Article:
Remind donors about how estates are distributed. You can start by letting potential donors know that if they fail to plan their estates, state law will direct that their property be distributed under a one-size-fits-all statutory formula (called intestate succession) which is unlikely to fully reflect their wishes.
Demonstrate how your nonprofit will use the assets. To further encourage estate donors, show how your group will put their assets to good use. Most donors prefer that you apply gifts toward something lasting, such as an endowment or a capital project, rather than general operating costs.
Provide recognition. You should also offer recognition opportunities to donors who want it (though many are content to go without it). A plaque or inscription with the deceased's name is popular. Other forms of remembrance -- from published thanks to dedicating a building, program, or scholarship to the donor -- are also effective. You don't have to wait until the donor has passed on to provide such recognition. Many nonprofits create a society honoring people who've informed them that they've arranged for a legacy gift, hold thank-you events, and mention their names where appropriate.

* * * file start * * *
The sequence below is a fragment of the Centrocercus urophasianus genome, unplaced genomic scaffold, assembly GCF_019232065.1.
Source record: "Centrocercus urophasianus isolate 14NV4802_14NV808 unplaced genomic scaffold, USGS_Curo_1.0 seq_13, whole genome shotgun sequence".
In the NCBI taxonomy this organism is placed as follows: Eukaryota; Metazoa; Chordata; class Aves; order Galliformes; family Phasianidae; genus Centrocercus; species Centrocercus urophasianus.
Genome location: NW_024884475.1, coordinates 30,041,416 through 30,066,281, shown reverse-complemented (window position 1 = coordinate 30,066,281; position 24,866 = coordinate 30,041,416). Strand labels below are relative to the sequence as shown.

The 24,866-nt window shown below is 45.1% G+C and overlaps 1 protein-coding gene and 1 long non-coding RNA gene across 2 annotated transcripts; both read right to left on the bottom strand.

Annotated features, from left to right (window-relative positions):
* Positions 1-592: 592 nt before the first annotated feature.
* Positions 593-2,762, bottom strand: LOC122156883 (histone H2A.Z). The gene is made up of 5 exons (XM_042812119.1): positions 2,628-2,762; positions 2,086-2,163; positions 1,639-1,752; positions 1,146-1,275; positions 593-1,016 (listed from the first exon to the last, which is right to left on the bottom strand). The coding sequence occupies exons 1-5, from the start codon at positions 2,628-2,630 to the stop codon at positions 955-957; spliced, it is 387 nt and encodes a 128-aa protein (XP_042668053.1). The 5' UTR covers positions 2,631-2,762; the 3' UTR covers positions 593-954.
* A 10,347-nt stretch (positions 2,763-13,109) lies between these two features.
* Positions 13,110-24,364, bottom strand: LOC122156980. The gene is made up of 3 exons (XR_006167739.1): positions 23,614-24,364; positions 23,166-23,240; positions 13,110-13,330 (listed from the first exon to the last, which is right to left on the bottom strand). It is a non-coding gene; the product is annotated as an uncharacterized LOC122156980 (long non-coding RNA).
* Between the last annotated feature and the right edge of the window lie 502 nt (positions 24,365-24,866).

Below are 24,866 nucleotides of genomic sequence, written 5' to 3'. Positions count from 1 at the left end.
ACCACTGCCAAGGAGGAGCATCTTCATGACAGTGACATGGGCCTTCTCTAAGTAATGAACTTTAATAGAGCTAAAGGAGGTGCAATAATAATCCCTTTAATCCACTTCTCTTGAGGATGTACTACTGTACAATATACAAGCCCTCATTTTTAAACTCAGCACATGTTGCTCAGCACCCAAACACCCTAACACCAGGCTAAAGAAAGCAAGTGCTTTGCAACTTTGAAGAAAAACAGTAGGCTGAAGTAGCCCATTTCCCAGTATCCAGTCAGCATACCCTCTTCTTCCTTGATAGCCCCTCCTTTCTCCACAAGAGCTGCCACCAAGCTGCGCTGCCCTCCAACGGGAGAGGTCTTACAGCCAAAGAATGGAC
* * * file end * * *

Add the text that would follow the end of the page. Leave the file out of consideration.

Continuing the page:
Demonstrate your nonprofit's longevity. Your organization must demonstrate that it will still be around when the donor's Last Will and Testament is pulled out of the drawer. This will be easier for established groups than for small ones or those with a limited purpose (such as freeing a particular political prisoner).